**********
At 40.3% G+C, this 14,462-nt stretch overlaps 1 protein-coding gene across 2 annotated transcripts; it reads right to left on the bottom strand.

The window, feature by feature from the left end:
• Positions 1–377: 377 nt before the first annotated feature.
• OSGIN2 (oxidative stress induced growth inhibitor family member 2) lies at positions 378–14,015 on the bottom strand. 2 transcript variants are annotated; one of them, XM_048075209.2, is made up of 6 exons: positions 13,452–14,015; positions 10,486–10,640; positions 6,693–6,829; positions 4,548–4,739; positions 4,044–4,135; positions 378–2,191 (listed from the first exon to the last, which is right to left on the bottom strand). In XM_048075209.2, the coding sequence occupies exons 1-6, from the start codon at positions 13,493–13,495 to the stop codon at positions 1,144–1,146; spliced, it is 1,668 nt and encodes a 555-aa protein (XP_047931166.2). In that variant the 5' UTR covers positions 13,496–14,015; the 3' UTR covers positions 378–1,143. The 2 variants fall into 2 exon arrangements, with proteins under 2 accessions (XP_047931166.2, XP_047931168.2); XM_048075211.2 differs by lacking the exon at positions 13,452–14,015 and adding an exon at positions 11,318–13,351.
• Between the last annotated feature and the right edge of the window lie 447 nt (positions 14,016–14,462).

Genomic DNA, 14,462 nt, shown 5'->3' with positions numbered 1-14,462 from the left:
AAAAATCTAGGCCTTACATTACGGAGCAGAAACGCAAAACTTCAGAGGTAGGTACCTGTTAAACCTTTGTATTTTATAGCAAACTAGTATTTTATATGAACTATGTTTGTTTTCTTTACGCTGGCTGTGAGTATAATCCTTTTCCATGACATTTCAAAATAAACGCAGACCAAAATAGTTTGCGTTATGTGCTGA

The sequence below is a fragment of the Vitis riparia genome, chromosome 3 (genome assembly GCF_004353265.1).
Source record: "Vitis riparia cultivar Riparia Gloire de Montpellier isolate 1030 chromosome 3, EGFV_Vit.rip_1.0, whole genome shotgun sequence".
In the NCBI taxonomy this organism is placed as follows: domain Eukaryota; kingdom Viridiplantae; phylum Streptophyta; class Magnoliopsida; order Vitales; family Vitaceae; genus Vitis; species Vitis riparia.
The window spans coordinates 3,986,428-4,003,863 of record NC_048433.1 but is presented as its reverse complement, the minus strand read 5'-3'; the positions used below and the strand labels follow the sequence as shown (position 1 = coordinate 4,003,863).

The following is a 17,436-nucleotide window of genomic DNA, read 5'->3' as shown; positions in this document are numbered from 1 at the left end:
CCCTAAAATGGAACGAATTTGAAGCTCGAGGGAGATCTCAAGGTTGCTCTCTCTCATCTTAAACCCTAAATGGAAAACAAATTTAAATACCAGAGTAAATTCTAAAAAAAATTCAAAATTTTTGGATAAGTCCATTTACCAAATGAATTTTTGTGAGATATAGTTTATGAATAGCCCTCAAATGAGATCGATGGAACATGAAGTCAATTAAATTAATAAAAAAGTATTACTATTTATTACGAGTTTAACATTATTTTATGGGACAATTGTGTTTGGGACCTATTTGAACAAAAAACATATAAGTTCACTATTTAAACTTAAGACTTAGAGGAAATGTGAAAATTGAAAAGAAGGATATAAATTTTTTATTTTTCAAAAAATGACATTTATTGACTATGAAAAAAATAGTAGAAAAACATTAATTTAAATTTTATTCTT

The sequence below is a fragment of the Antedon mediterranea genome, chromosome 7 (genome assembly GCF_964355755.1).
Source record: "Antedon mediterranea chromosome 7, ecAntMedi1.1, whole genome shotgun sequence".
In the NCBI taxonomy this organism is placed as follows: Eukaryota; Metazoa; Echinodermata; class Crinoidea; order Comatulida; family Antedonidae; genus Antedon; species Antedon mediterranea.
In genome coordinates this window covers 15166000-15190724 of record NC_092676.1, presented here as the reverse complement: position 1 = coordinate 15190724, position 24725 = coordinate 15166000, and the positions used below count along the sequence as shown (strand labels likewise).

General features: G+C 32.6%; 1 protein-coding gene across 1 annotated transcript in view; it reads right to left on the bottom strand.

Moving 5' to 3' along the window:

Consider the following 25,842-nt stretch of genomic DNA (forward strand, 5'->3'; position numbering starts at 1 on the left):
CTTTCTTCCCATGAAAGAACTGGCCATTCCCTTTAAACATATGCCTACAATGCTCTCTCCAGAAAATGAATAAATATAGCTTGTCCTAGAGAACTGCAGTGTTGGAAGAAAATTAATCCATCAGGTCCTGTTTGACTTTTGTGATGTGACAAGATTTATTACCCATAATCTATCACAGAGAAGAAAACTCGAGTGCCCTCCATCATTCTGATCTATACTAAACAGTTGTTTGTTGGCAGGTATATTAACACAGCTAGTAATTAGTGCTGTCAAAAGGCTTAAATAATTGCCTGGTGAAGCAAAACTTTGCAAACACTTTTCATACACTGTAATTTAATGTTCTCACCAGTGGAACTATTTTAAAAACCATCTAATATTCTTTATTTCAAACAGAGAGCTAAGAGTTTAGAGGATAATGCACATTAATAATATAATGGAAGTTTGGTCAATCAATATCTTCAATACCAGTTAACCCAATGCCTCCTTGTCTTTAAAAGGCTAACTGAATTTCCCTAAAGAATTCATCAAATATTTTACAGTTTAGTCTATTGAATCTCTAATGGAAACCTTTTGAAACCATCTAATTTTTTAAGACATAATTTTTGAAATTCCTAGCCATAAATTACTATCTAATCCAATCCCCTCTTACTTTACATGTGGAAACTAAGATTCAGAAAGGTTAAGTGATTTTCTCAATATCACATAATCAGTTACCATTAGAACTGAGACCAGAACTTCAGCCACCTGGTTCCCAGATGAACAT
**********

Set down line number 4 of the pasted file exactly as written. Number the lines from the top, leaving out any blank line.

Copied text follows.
• OSGIN2 (oxidative stress induced growth inhibitor family member 2) lies at positions 378–14,015 on the bottom strand. 2 transcript variants are annotated; one of them, XM_048075209.2, is made up of 6 exons: positions 13,452–14,015; positions 10,486–10,640; positions 6,693–6,829; positions 4,548–4,739; positions 4,044–4,135; positions 378–2,191 (listed from the first exon to the last, which is right to left on the bottom strand). In XM_048075209.2, the coding sequence occupies exons 1-6, from the start codon at positions 13,493–13,495 to the stop codon at positions 1,144–1,146; spliced, it is 1,668 nt and encodes a 555-aa protein (XP_047931166.2). In that variant the 5' UTR covers positions 13,496–14,015; the 3' UTR covers positions 378–1,143. The 2 variants fall into 2 exon arrangements, with proteins under 2 accessions (XP_047931166.2, XP_047931168.2); XM_048075211.2 differs by lacking the exon at positions 13,452–14,015 and adding an exon at positions 11,318–13,351.